Bach visits Norway as Oslo 2022 bid in doubt
May. 19, 2014
STAVANGER, Norway (AP) — IOC President Thomas Bach arrived in Norway on Monday amid growing local opposition to Oslo's bid to host the 2022 Winter Olympics.
Bach's visit came as part of a planned tour of the Scandinavian country's facilities for the 2016 Winter Youth Olympics and includes meetings with politicians, sports leaders and lawmakers. He was also received by Norway's King Harald.
Earlier this month, the junior partner in the ruling coalition voted against any government support for the bid, a move that likely puts the city out of the race. The Progress Party objects to Norway hosting the games, saying it would hamper the government's ability to fund infrastructure projects, education, health care and tax cuts.
The Oslo bid has been plagued by Norwegian fears of spiraling costs after the 2014 Sochi Games, but Bach attempted to ease concerns claiming criticism of the Russian event was far off the mark.
"People are sitting with a false impression that the Olympics cost more and more, especially in connection with Sochi, and it is wrong," Bach told reporters in Oslo. "Sochi cost no more than Vancouver, and the event was actually in surplus at the end."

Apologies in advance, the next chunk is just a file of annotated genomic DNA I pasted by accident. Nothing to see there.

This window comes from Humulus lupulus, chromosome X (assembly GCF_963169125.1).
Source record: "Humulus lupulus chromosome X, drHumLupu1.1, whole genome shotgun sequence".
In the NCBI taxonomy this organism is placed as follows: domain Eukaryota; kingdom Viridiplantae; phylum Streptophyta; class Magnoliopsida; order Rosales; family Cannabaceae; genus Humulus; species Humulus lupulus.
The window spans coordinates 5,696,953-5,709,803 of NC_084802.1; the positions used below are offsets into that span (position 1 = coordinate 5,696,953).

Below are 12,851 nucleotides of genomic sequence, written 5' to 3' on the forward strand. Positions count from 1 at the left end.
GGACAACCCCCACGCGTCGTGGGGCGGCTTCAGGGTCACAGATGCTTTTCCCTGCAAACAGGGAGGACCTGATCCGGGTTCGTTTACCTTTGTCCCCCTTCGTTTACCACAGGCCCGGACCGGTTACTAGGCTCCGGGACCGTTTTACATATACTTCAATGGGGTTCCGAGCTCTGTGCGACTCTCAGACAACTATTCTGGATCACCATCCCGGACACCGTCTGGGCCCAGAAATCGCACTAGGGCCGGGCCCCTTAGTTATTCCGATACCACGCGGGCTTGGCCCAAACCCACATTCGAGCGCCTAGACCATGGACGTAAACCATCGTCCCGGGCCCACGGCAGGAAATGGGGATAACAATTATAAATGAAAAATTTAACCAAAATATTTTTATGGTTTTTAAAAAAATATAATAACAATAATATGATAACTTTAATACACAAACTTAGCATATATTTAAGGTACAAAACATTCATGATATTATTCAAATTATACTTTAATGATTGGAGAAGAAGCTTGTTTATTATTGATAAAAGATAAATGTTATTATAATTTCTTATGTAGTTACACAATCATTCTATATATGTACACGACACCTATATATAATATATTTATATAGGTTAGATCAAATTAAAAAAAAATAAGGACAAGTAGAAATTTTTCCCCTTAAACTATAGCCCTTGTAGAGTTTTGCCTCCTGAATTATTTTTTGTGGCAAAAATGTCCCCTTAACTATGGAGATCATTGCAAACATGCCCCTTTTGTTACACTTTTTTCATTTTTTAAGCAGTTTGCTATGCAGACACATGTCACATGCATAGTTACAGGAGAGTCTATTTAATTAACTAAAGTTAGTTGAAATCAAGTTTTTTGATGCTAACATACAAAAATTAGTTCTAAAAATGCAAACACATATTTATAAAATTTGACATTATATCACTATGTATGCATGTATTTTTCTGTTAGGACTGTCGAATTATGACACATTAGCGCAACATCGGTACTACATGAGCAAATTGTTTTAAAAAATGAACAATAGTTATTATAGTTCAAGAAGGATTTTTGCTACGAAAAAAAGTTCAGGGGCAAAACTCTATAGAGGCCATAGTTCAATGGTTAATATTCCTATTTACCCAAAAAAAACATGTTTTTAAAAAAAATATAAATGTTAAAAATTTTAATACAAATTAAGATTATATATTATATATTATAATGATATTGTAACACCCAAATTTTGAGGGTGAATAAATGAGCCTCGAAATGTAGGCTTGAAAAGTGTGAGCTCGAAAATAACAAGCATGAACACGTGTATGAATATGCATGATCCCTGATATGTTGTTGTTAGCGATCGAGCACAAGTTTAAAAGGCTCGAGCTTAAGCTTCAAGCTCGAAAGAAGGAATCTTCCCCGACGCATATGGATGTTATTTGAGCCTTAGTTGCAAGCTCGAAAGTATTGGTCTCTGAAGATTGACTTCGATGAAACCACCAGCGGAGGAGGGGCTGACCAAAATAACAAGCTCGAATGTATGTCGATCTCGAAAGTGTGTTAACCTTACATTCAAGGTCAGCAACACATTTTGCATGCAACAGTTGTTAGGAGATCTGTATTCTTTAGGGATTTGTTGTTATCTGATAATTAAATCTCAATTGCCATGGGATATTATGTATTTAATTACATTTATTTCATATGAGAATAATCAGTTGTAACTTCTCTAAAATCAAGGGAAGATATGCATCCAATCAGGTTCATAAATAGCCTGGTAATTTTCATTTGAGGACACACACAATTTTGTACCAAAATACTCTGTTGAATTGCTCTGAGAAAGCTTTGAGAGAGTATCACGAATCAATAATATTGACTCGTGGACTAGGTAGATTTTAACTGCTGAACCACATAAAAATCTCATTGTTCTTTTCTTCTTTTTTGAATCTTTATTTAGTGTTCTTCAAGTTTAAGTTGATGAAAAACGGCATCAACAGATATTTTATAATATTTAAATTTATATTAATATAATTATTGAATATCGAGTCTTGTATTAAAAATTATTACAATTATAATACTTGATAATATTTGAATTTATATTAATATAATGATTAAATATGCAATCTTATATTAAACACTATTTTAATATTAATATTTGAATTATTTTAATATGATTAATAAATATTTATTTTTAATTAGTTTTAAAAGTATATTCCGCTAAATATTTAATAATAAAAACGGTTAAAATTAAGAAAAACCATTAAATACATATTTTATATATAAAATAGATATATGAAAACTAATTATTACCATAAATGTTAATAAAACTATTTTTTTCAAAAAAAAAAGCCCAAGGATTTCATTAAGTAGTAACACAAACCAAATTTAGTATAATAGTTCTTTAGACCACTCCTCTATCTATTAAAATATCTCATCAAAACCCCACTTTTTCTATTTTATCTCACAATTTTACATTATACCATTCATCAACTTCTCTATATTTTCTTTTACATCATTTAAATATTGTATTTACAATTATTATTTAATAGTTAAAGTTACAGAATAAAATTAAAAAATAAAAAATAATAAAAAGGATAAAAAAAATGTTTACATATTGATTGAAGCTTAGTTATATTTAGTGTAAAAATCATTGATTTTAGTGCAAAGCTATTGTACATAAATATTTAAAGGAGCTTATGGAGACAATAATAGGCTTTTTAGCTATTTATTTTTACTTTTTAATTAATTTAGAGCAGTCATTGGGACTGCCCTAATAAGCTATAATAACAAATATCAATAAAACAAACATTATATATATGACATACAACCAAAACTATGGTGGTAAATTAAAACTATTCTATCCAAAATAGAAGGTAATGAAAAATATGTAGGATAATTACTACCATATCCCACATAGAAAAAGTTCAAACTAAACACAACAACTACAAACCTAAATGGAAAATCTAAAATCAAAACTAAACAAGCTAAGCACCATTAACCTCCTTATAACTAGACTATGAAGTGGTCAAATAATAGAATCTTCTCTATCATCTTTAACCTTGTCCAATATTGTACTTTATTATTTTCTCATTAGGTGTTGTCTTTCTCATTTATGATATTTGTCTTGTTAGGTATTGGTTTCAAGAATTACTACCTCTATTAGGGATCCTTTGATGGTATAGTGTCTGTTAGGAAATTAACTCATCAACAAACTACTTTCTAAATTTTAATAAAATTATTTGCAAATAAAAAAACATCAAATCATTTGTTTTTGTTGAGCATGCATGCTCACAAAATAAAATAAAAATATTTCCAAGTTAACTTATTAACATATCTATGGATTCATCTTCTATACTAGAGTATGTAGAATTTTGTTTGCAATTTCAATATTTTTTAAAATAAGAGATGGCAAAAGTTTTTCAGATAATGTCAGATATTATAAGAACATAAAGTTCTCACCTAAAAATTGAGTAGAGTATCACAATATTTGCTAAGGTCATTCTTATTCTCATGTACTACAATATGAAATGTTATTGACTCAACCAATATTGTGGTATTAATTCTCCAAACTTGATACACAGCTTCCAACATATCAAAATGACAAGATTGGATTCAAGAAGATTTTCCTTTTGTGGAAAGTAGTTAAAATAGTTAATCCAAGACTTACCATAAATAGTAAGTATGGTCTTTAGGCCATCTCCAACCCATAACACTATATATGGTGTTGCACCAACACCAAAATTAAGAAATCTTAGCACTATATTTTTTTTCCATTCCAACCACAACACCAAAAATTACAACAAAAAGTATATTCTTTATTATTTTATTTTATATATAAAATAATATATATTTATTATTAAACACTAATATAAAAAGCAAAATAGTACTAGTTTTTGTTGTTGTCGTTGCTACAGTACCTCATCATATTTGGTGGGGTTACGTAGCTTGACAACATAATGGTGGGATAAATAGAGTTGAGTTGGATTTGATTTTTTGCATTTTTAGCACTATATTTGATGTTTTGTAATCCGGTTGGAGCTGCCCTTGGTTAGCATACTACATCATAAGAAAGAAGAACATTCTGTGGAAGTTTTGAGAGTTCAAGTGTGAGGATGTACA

The secretary general of Norway's Olympic Committee, Inge Andersen, has urged Parliament to recognize the central role of winter sports in Norwegian society and to "trust" the national and international committees to make Oslo's bid work.
Bach's visit was seen as a chance for him to drum up support for the bid in a country which has a long history of hosting winter sports, with top athletes, good venues and enthusiastic audiences.
But at a news conference in the Norwegian capital, the German denied he was being partial to any one bid.
"We cannot enter into the discussions into the bid or give advice to a bid," he said. "We will respect this procedure. And we are happy that all our partners respect this as well."